• Hello Susan. Interesting question!—similar to questions about the origin of evil, and why is there suffering—and think of all the various answers to that one. The Christians have “original sin” and the fall of man. Some Buddhist schools speak of “beginningless ignorance.” An anthropologist might point to our primate origins and the qualities of that developed through evolution. A geneticist might speak to how qualia that helped a species survive are passed down through genes, and some of these qualia might be very “selfish” indeed, as a Richard Dawkins might have it.

      A psychologist might point to pedagogy and how children’s minds are shaped and distorted by beliefs and fears and ignorance of parents and of unskillful or harmful religious and of cultural beliefs. And perhaps many of us speak first hand to how childhood trauma gives rise to these “poisons.”

      The bottom line for the Buddha was not where did these poisons come from, but what are we going to do about them? He wasn’t interested in “metaphysical” or “philosophical” problems but the problem of suffering and how to bring suffering to an end. So, he was a supreme pragmatist and his focus was on how can we look at our intentions and actions—the essence of what karma is—and see how to stop creating suffering. Whatever the origins of the three poisons, in our species, or in an individual, however far back in time we might be able to trace some causal chain of evil, the “good news” of the Buddha is that right here, right now, we can begin to skillfully free ourselves from the poisons by skillful means that free and liberate the mind from greed, hate, and delusion.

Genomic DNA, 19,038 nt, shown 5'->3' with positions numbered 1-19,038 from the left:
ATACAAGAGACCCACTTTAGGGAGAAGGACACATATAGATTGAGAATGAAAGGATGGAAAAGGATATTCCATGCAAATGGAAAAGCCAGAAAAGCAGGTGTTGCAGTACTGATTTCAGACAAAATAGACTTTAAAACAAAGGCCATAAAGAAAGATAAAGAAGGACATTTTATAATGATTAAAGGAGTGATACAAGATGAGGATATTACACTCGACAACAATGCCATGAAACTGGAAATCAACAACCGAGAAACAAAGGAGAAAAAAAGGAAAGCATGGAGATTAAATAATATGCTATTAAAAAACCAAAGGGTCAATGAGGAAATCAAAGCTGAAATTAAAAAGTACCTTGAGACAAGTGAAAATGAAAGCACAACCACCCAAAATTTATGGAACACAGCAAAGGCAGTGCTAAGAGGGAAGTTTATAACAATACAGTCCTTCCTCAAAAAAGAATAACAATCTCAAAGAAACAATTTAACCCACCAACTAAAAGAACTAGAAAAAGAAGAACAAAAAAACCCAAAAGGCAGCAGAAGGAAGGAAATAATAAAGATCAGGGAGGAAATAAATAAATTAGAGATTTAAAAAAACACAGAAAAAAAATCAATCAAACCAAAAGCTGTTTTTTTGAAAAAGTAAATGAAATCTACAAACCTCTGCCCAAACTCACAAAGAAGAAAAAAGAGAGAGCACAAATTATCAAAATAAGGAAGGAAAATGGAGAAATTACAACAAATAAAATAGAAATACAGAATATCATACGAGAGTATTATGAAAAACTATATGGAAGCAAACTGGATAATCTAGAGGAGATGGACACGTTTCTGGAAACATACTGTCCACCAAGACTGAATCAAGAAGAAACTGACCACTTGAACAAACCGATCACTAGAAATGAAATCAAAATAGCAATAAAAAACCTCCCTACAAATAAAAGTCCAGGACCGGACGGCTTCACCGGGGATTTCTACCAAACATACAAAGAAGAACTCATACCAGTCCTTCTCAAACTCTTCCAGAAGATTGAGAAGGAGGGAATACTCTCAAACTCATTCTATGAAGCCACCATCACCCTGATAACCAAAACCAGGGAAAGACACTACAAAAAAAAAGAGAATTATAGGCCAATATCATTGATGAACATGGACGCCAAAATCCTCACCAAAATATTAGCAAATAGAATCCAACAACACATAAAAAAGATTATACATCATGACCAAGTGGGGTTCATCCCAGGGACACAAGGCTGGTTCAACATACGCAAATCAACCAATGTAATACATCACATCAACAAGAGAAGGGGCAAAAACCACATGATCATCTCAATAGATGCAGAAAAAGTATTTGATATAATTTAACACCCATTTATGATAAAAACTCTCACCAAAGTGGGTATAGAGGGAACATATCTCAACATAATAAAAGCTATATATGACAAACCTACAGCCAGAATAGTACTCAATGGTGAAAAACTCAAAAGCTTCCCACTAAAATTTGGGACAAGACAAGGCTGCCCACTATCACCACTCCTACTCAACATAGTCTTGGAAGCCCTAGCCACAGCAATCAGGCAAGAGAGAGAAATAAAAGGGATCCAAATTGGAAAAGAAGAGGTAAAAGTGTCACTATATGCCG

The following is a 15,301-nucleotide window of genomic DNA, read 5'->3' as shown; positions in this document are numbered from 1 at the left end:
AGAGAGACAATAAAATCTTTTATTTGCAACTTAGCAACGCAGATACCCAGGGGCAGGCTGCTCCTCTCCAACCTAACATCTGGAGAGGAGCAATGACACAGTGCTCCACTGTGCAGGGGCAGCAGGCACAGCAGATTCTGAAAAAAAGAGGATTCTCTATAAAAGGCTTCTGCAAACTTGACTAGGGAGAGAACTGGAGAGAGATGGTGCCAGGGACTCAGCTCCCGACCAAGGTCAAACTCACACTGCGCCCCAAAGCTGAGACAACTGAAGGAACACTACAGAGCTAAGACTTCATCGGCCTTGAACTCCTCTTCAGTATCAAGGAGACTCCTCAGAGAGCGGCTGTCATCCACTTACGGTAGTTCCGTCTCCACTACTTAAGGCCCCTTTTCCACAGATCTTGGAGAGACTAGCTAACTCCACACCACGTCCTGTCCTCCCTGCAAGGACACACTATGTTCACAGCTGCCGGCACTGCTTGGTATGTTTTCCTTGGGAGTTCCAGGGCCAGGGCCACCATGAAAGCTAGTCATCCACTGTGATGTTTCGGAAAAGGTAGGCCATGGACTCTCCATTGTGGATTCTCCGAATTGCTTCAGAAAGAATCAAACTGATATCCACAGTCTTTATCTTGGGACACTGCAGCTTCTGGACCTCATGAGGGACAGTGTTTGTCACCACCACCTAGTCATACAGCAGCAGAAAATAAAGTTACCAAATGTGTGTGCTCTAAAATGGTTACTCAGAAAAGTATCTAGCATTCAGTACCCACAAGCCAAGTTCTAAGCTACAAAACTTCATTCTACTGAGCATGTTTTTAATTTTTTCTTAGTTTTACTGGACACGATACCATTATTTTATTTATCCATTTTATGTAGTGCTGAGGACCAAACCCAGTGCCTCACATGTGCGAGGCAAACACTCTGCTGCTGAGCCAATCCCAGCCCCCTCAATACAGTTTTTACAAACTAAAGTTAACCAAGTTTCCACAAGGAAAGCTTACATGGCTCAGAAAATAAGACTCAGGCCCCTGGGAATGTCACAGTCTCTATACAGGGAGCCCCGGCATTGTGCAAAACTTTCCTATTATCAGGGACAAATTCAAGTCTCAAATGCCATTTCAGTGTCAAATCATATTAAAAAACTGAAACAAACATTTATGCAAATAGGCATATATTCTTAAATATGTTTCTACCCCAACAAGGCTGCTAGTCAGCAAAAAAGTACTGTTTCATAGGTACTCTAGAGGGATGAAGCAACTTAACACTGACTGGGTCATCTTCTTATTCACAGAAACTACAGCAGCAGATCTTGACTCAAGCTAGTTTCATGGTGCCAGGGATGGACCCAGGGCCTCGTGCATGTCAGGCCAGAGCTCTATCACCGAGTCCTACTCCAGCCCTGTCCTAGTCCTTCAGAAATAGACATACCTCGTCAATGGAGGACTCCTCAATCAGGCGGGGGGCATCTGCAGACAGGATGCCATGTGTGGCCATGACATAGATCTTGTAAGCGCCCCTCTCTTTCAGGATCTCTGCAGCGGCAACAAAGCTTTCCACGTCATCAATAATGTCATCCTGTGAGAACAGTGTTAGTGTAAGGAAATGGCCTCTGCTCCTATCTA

Through self-investigation, through meditation and loving-kindness practice, through developing jhana meditative skills, we do and will gain insight into how these “poisons” — kleshas — operate in our hearts and minds, and through this practice, we can day by day free ourselves from the greed, hatred, and ignorance that give rise to suffering in ourselves and in the world. And again, that is very ,very good news!

      Thanks for your question. I wish I had more time for my blogs than I now do, but I hope that will change in 2019.

      With warm metta,
      Steve Goodheart

  2. I like the antedotes to the three poisons. Wish I could bottle them when greed, hatred and delusion crops up.

    I’d be sipping from that bottle at least once an hour or more . . .

    thanks for the insightful post.

    michael j


  1. The Three Poisons-How Greed, Ill Will, and Delusion Corrupt our Institutions « Metta Refuge - 2010/06/18

    […] This is a companion post to Transforming the Three Poisons: Greed, Hatred, and Delusion.  The Three Poisons are not just an individual problem.  They affect every aspect of society and […]